EU’s Brexit ne­go­tia­tor sets out tough con­di­tions

Kuwait Times - - BUSINESS -

The Euro­pean Union’s chief Brexit ne­go­tia­tor said yes­ter­day that Bri­tain must meet tough con­di­tions in di­vorce talks - and doesn’t have long to do it - be­fore the two sides can start look­ing at a fu­ture re­la­tion­ship. Show­ing frus­tra­tion with what Euro­peans con­sider Bri­tish grand­stand­ing and im­pa­tience with a dearth of clear pro­pos­als, the EU’s Michel Barnier said Bri­tain needs to make “suf­fi­cient progress” on all the ini­tial is­sues - cit­i­zens’ rights, the bill that Bri­tain must pay to the EU and the Ir­ish bor­der - be­fore talks can move to a fu­ture trade deal.

Barnier said the three ar­eas “are in­di­vis­i­ble and in­ter­twined,” mak­ing clear that progress in two of the three would be in­suf­fi­cient to ad­vance to the next stage. And he in­sisted that Bri­tain rec­og­nize it faces a bill of many tens of bil­lions of eu­ros to meet pre­vi­ous com­mit­ments it made as an EU mem­ber. Oth­er­wise, he says, there’s no point in dis­cussing any­thing else.

“It’s not an exit bill. It’s not a pun­ish­ment. It’s not re­venge - at no time has it been those things. It’s sim­ply a set­tling of ac­counts,” he said. Barnier dis­missed Bri­tish For­eign Sec­re­tary Boris John­son’s com­ment that the EU can “go whis­tle” if it will in­sist on Bri­tain pay­ing any ex­ces­sive bill. “I am not hear­ing any whistling, just the clock tick­ing,” Barnier said, with the March 2019 dead­line for Bri­tain to leave the bloc draw­ing ever closer.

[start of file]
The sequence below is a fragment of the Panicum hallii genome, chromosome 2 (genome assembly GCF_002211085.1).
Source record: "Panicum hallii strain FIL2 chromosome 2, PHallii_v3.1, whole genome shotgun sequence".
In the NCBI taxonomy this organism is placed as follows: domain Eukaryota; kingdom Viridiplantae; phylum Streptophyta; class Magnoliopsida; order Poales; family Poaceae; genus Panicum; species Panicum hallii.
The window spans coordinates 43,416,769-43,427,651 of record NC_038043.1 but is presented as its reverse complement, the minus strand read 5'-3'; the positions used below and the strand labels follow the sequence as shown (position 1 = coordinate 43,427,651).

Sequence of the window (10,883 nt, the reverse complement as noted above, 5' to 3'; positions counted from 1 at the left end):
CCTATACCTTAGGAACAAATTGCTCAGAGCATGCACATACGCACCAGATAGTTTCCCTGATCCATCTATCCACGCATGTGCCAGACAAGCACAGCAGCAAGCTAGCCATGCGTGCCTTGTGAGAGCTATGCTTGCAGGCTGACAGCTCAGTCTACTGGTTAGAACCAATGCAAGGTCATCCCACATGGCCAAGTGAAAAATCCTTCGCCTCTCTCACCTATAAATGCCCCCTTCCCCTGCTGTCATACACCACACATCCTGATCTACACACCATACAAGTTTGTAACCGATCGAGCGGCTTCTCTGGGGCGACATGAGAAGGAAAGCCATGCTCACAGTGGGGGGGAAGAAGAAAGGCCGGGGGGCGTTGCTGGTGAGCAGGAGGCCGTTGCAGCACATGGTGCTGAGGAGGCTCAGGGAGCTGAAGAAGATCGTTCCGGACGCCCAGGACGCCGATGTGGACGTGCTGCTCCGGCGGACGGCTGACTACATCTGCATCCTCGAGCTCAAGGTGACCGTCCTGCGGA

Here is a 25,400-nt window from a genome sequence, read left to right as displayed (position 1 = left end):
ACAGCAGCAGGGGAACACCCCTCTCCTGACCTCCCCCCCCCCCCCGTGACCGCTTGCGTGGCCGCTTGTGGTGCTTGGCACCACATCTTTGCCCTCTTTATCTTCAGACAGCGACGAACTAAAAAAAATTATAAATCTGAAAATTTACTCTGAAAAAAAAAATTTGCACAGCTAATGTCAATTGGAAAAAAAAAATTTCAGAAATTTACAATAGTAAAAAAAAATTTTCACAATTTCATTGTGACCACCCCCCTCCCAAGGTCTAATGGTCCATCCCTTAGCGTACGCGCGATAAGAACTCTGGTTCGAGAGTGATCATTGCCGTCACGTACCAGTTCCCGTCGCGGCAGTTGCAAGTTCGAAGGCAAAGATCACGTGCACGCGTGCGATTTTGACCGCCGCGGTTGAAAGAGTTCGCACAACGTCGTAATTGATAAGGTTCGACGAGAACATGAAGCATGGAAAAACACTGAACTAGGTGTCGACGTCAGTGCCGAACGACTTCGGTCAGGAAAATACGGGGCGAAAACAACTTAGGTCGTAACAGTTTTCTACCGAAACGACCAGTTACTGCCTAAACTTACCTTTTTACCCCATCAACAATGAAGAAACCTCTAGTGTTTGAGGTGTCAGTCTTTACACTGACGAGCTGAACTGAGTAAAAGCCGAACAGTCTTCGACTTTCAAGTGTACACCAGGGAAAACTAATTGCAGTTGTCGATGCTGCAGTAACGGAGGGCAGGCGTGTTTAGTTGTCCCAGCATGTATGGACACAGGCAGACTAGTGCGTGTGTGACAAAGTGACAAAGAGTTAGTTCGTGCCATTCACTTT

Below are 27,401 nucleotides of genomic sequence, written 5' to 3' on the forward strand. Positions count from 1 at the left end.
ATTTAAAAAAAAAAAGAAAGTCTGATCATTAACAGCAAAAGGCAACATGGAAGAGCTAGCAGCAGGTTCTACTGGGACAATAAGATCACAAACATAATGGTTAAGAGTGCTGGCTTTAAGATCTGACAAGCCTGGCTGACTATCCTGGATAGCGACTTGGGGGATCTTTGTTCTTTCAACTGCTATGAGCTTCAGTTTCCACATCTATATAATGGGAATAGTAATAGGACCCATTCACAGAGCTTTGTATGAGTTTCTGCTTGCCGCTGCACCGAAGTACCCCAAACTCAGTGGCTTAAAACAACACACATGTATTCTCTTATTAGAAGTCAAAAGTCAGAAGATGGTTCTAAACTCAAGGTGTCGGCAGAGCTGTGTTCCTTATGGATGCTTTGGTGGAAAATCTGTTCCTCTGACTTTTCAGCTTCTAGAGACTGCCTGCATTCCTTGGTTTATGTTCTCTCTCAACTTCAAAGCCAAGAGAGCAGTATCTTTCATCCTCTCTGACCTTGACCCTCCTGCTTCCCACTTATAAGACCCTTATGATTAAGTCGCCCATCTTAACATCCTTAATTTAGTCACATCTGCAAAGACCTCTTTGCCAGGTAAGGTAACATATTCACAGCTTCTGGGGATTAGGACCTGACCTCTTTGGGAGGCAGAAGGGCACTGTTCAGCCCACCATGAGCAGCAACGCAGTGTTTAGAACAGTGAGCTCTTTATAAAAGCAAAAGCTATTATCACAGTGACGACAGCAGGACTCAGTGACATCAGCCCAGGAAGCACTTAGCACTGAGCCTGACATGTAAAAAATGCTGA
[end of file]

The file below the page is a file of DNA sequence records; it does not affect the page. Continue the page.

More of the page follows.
Pen­sion li­a­bil­i­ties

Es­ti­mates of the amount Bri­tain that must pay to cover pen­sion li­a­bil­i­ties for EU staff and other com­mit­ments such as farm­ing sub­si­dies to hu­man­i­tar­ian aid have ranged up­ward to 100 bil­lion eu­ros ($114 bil­lion). He said ques­tion­ing such is­sues as fi­nan­cial obli­ga­tions cuts to the heart of any fu­ture re­la­tion­ship. “How do you build a re­la­tion­ship which is go­ing to last with a coun­try where you don’t have trust?” Barnier asked. Trust, he said “means set­tling ac­counts.”

Barnier said he “could not imag­ine that a very great coun­try like the UK” would not also “be a re­spon­si­ble coun­try and re­spect its com­mit­ments.” After Barnier briefed the EU Com­mis­sion on the ne­go­ti­a­tions, he spoke to re­porters, and ex­uded some im­pa­tience with the Bri­tish gov­ern­ment for let­ting valu­able time in the two-year ne­go­ti­at­ing slot go to waste.

After trig­ger­ing the two-year di­vorce ne­go­ti­a­tions in March, Bri­tish Prime Min­is­ter Theresa May de­cided to call an early elec­tion to strengthen her hand only to lose her Con­ser­va­tive ma­jor­ity and add to the po­lit­i­cal chaos in a coun­try deeply di­vided over Brexit. “We are ready. My team is ready,” said Barnier, adding he was even “ready to work through the 14th of July” - France’s Bastille Day hol­i­day.

The first is­sue be­ing ad­dressed by the two sides - cit­i­zens’ rights for peo­ple liv­ing in each other’s na­tions - is al­ready pos­ing se­ri­ous prob­lems.

The Euro­pean Par­lia­ment has dis­missed the pro­pos­als made by May, call­ing them in­suf­fi­cient and bur­den­some. The Euro­pean Par­lia­ment’s in­put is im­por­tant since it could veto any deal. —AP

BRUS­SELS: This is a Mon­day, May 22, 2017 file photo of EU chief Brexit ne­go­tia­tor Michel Barnier speaks dur­ing a me­dia con­fer­ence after a meet­ing of EU gen­eral af­fairs min­is­ter. —AP

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